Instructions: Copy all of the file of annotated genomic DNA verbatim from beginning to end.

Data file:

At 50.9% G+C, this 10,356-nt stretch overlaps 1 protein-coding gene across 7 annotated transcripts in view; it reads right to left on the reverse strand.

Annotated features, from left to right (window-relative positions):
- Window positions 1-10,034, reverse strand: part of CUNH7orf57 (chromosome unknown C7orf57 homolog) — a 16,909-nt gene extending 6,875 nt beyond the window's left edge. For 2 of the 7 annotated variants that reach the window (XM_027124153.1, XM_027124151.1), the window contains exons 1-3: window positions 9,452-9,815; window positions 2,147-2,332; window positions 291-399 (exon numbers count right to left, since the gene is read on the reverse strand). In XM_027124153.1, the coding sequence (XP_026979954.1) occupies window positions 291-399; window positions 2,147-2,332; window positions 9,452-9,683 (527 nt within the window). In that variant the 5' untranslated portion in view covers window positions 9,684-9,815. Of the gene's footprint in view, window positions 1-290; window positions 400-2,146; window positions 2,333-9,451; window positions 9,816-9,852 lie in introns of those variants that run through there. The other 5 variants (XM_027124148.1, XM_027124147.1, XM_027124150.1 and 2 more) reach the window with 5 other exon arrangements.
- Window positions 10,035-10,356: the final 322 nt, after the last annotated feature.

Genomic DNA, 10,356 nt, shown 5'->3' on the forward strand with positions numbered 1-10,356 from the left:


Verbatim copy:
At 50.9% G+C, this 10,356-nt stretch overlaps 1 protein-coding gene across 7 annotated transcripts in view; it reads right to left on the reverse strand.

Annotated features, from left to right (window-relative positions):
- Window positions 1-10,034, reverse strand: part of CUNH7orf57 (chromosome unknown C7orf57 homolog) — a 16,909-nt gene extending 6,875 nt beyond the window's left edge. For 2 of the 7 annotated variants that reach the window (XM_027124153.1, XM_027124151.1), the window contains exons 1-3: window positions 9,452-9,815; window positions 2,147-2,332; window positions 291-399 (exon numbers count right to left, since the gene is read on the reverse strand). In XM_027124153.1, the coding sequence (XP_026979954.1) occupies window positions 291-399; window positions 2,147-2,332; window positions 9,452-9,683 (527 nt within the window). In that variant the 5' untranslated portion in view covers window positions 9,684-9,815. Of the gene's footprint in view, window positions 1-290; window positions 400-2,146; window positions 2,333-9,451; window positions 9,816-9,852 lie in introns of those variants that run through there. The other 5 variants (XM_027124148.1, XM_027124147.1, XM_027124150.1 and 2 more) reach the window with 5 other exon arrangements.
- Window positions 10,035-10,356: the final 322 nt, after the last annotated feature.

Genomic DNA, 10,356 nt, shown 5'->3' on the forward strand with positions numbered 1-10,356 from the left: